Apr 19, 2016 12:11 PM EDT

Is A Six-Hour Work Day Better For Productivity? UK Bosses Think So

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A six-hour work day may be coming soon in the U.K. Apparently, bosses in the country believe that cutting down employees' hours may be a boon for business.

Telegraph reported that six out of 10 bosses agree with the notion that a six-hour work day would be beneficial for their businesses. When asked whether they would consider implementing the proposal, 36 percent answered "Yes, possibly" while 26 percent said "Yes, definitely."

25 percent of the respondents revealed that they probably will not implement the six-hour work day. 14 percent flat out dashed the possibility.

The survey was commissioned by Crown Workplace Relocations, an office space planner. Bosses in major cities, where employees are most likely to have longer commutes and poor work-life balances, supported the six-hour work day.

67 percent of managers in Birmingham, 70 percent in London and Cardiff as well as 88 percent of respondents from Glasgow supported the lesser work hours. Four out of 10 bosses believed that their staff would still be productive with the six-hour work day.

The U.K. bosses were also in favor of the shorter work day because they understood that more leisure time would benefit their employees. A better work-life balance would improve workers' mental and physical well-being, strengthen their personal relationships, boost creativity as well as reduce absences.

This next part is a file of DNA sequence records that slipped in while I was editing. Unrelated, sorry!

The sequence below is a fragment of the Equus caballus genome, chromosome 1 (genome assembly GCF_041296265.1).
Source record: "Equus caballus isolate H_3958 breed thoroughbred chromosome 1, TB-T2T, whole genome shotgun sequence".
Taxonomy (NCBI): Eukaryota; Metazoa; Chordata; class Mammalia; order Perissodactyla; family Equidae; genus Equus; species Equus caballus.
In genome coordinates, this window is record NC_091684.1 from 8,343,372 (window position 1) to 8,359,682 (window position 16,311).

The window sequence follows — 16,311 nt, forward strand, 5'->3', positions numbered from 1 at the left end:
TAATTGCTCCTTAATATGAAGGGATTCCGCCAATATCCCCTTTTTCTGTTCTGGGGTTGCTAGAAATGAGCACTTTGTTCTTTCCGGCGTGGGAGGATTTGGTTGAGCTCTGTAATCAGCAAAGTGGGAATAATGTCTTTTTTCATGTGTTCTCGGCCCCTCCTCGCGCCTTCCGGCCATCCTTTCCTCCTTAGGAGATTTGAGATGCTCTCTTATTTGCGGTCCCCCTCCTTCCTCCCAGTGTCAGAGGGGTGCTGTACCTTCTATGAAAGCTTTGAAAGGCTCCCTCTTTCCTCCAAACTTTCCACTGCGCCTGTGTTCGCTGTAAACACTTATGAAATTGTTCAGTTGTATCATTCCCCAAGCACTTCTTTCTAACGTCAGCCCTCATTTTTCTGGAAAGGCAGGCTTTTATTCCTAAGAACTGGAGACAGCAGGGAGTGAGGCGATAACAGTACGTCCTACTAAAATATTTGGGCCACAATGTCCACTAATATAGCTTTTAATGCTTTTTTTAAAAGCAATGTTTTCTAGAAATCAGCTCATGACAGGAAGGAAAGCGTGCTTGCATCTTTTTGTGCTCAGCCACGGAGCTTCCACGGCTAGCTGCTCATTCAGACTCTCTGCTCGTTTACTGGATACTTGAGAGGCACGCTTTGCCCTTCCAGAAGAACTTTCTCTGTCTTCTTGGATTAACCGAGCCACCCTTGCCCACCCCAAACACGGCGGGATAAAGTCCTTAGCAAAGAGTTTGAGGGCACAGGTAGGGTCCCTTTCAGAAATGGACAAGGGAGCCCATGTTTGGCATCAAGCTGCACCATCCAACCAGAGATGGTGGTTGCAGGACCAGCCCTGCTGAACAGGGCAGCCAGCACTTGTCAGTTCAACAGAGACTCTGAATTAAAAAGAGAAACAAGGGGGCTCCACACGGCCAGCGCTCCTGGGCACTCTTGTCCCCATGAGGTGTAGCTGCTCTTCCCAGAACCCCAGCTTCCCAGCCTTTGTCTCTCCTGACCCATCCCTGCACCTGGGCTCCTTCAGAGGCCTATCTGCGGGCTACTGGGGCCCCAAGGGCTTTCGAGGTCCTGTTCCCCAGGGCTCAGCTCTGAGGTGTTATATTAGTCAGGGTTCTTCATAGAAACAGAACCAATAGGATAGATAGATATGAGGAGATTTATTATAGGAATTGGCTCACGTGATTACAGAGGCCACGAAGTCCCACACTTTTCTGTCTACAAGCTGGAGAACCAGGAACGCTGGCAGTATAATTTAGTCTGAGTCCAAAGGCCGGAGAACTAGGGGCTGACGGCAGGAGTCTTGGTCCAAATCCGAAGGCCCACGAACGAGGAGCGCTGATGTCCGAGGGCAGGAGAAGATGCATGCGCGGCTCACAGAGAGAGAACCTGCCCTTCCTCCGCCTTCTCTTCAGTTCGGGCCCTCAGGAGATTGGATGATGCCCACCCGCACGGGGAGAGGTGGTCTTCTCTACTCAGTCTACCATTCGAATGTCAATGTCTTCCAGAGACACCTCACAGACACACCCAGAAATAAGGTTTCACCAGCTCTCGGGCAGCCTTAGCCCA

Some businesses in Sweden have already started trying out the six-hour work day. This comes with the belief that lesser hours would mean more focus and less procrastination for the employees.

"The introduction of a six-hour working day has already been implemented by some employers in Britain with many reporting positive results -- improved employee focus and productivity" Barry Koolen, regional managing director at Crown Workplace Relocations, said, via Beta News. "Historically, the British eight-hour working day was created to encourage a work-life balance and these findings suggest we may soon see a new cultural shift towards a six-hour working day."

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